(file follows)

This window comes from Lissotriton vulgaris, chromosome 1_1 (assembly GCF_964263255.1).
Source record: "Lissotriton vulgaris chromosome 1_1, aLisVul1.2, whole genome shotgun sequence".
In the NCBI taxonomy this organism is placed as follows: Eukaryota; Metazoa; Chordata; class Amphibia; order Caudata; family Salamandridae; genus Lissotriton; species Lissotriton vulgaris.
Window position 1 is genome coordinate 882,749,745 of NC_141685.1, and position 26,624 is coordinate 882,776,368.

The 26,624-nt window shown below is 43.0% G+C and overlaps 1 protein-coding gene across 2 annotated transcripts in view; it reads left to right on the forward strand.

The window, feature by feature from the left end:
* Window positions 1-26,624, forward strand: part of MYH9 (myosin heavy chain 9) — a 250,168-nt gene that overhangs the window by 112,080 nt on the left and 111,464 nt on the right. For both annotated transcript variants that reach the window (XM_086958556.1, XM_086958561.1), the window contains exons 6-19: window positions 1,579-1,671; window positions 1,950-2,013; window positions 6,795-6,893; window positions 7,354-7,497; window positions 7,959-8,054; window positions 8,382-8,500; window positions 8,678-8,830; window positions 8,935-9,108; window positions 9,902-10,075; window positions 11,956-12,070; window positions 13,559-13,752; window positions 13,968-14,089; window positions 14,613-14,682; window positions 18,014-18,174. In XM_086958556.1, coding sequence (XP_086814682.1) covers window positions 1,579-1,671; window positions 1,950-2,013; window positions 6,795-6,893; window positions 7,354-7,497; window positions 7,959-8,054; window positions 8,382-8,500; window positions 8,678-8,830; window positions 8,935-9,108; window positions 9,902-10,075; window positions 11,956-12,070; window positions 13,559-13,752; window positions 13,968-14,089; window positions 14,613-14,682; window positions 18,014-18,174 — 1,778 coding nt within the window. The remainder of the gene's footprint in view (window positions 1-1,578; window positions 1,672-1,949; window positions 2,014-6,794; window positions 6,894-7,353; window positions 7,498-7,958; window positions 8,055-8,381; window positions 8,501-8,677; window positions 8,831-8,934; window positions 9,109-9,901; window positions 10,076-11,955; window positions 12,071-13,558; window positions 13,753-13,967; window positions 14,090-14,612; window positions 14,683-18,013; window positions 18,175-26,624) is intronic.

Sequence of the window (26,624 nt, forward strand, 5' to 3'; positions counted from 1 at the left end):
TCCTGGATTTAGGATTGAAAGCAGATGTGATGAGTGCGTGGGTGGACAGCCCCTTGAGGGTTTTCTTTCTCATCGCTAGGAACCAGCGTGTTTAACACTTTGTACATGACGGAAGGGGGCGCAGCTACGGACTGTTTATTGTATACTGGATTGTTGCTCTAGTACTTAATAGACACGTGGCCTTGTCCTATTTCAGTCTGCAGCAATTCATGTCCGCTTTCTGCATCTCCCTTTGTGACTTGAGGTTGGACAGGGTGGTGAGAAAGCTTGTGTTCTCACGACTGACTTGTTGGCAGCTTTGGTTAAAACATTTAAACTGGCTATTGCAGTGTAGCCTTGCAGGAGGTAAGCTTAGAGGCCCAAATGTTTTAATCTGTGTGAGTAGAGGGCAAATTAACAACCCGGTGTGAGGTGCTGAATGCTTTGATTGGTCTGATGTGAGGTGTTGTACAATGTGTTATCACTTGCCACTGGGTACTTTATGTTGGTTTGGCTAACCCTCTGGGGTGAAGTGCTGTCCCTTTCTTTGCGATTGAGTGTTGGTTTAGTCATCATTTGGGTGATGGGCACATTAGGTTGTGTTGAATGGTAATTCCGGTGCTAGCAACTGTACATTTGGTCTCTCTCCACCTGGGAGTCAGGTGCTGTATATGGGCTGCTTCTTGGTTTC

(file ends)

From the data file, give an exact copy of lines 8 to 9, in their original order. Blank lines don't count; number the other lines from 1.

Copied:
Sequence of the window (26,624 nt, forward strand, 5' to 3'; positions counted from 1 at the left end):
TCCTGGATTTAGGATTGAAAGCAGATGTGATGAGTGCGTGGGTGGACAGCCCCTTGAGGGTTTTCTTTCTCATCGCTAGGAACCAGCGTGTTTAACACTTTGTACATGACGGAAGGGGGCGCAGCTACGGACTGTTTATTGTATACTGGATTGTTGCTCTAGTACTTAATAGACACGTGGCCTTGTCCTATTTCAGTCTGCAGCAATTCATGTCCGCTTTCTGCATCTCCCTTTGTGACTTGAGGTTGGACAGGGTGGTGAGAAAGCTTGTGTTCTCACGACTGACTTGTTGGCAGCTTTGGTTAAAACATTTAAACTGGCTATTGCAGTGTAGCCTTGCAGGAGGTAAGCTTAGAGGCCCAAATGTTTTAATCTGTGTGAGTAGAGGGCAAATTAACAACCCGGTGTGAGGTGCTGAATGCTTTGATTGGTCTGATGTGAGGTGTTGTACAATGTGTTATCACTTGCCACTGGGTACTTTATGTTGGTTTGGCTAACCCTCTGGGGTGAAGTGCTGTCCCTTTCTTTGCGATTGAGTGTTGGTTTAGTCATCATTTGGGTGATGGGCACATTAGGTTGTGTTGAATGGTAATTCCGGTGCTAGCAACTGTACATTTGGTCTCTCTCCACCTGGGAGTCAGGTGCTGTATATGGGCTGCTTCTTGGTTTC